It was funny to walk the campus years later and hear REM being blasted from frat houses, the same frat houses whose residents made fun of the whole music scene and its participants in the early 80s. I also had my own band and we actually practiced in a garage. Yep, I was cool.
Anyway, if you stay in college long enough, you eventually graduate. So that's what happened to me. Looking for adventure in the Ernest Hemingway/foreign correspondent mode, I spent some time in Central and South America, traveling and writing about the Contras and Sandinistas in Nicaragua, the FMLN in El Salvador, the Sendero Luminoso (Shining Path) in Peru, and which country had the best looking women and coldest beer.
There's a book about this trip but I haven't finished it.
When I returned to the U.S., I lucked into a newspaper management internship at a weekly newspaper chain in South Georgia. I thought I could gain some great experience and see how things really worked. I could be the Atticus Finch of South Georgia, I immodestly thought. Some of my Latin American adventures came in handy, as you will read later. In a sense, I was still in the Ernest Hemingway/foreign correspondent mode.
In the 80s, I worked for various small town newspapers as publisher/editor/photographer/ad sales/etc. I learned a lot from that experience. Friends who were working in the big city of Atlanta thought my experiences in these small towns would be boring and uneventful. They were seriously misinformed. In some of these towns, the main law enforcement officials were making money on the side running cocaine through the county. These same law enforcement officials would raid the poorer communities for drugs and make big displays that they were "winning the war on drugs." We had one law enforcement official who was suspected of child molestation. County commissioners thought tax funds were to be used to get their driveways paved. Another interesting controversy was how certain city fathers cooked the legal system to keep blacks from gaining power in the community, despite the fact blacks comprised the majority.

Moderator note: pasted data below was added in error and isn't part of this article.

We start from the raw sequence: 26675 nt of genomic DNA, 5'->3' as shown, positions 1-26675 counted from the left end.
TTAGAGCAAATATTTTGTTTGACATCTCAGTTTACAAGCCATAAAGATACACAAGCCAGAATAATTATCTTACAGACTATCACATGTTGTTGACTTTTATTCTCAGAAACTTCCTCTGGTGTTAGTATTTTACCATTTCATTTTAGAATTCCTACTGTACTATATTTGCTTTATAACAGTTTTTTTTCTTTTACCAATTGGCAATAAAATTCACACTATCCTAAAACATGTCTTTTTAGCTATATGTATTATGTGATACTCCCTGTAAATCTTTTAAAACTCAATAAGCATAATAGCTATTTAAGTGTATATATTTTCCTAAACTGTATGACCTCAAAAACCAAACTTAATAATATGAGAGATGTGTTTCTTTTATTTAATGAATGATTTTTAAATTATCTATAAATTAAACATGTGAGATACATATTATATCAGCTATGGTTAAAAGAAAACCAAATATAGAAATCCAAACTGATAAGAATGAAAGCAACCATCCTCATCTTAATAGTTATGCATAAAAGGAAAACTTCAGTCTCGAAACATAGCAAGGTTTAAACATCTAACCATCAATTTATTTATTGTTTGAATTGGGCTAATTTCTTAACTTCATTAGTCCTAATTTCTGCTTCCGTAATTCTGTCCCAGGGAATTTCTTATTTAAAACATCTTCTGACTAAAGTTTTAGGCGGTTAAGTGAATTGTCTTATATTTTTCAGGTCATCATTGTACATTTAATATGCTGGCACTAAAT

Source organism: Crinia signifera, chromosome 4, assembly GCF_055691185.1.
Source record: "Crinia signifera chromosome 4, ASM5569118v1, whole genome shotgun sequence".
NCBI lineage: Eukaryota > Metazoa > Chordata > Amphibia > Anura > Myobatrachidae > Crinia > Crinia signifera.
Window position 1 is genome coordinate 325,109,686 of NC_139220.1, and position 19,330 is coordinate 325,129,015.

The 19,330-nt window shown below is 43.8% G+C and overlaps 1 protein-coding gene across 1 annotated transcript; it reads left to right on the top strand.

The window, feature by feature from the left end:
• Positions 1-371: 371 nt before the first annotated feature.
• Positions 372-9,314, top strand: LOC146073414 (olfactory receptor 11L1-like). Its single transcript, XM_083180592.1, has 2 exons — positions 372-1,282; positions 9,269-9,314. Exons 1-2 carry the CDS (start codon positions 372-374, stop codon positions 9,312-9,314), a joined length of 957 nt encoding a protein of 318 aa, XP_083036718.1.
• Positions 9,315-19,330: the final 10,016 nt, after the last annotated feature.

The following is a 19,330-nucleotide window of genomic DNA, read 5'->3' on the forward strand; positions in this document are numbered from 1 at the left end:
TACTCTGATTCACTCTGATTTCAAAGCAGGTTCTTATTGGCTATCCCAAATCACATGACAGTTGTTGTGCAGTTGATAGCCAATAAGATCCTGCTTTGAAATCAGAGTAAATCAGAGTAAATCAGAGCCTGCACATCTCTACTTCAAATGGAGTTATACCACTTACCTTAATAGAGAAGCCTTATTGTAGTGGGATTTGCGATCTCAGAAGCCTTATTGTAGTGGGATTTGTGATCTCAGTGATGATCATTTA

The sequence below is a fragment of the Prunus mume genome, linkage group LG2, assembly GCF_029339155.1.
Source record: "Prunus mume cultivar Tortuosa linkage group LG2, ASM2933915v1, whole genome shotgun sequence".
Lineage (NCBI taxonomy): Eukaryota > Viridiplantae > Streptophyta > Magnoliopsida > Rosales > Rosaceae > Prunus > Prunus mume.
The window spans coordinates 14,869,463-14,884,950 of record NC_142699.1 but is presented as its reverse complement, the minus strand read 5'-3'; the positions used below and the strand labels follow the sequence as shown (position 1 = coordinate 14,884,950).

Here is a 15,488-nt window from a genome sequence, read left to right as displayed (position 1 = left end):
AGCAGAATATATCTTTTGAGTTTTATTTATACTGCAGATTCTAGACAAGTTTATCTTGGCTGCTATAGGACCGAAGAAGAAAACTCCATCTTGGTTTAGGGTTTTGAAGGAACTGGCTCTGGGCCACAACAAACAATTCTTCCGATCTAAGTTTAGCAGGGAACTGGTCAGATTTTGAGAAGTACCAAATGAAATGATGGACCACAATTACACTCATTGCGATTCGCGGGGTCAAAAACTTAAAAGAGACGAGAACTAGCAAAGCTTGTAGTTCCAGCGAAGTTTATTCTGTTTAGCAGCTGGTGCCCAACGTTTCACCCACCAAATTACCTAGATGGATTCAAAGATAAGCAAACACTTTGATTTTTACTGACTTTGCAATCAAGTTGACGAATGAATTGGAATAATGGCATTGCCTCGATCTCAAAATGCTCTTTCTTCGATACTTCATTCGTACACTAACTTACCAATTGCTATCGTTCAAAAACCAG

Some of my feeble attempts at journalism during those years got my windows shot out and my life threatened, not unlike Latin America. One officer of the peace offered to show me how to swim the Flint River, at night, with a chain around my neck. One decided the best approach was to sue me for libel. Nonetheless, several of these town officials eventually ended up in prison for a variety of felonies and the lawsuit went away because it was nonsense. We reported the news, and on the two days the newspaper was published, people would wait in their cars and trucks parked outside to buy a fresh copy as soon as we put it into the box.
There's a book about this experience but I haven't finished it.
During that period, my newspapers won some awards and I won three personal Georgia Press Association awards: best humorous column, ad design, and photography. My photography award--a nice wooden plaque--has my name misspelled as Ricard, which today amuses my staff and photography friends to no end. Given some of the typos I've put in print, I guess I had it coming.
That my boss supported me during these rocky years is a testament to his guts and journalistic integrity, which can be rare in community journalism where you are so dependent (and vulnerable) on local advertising support. His name is Dink NeSmith, and I am eternally grateful. I learned a lot from him. I watched him get criticized for both printing stories in the paper and not printing stories in the paper.
I decided small town south Georgia had little future for a single guy and I returned to the University of Georgia for an MBA. I didn't finish. I enjoyed the scholastic part, but I was going deep into debt in a two-year program and at some point I decided I had enough business experience anyway. I started reading and getting excited about "Desktop Publishing," whatever that was, so I decided to quit school and become an entreprenuer, whatever that was. I wanted to either 1. become a partner in a small desktop publishing business and make it a big one or 2. start my own desktop publishing business.
After getting married, I eventually joined a small "desktop publishing" business and helped it grow into a larger one. After the "become a partner" part didn't pan out, I quit and started my own business in my basement on April 8, 1992.
My company grew and eventually we had four people jammed into one big room in the basement. We discouraged people from coming to our offices. We decided to move out, and we found some worn-out office space on the Decatur square. While the offices were pretty dingy, they had big windows and a weird charm. We fixed them up and about that time Decatur started becoming a trendy place to be. We have two restaurants located below us and the Brick Store Pub next to us. Now we have clients that come out to see us and we can't get rid of them.
Since 1992, my company has done so many different projects that I sometimes feel like a jackalope. First the book projects:
In the writing department, I've authored two books: The Civil War in Georgia: An Illustrated Traveler's Guide and The Longstreet Highroad Guide to the Georgia Coast and Okefenokee. (To view the contents or buy the book, go to SherpaGuides.com home.)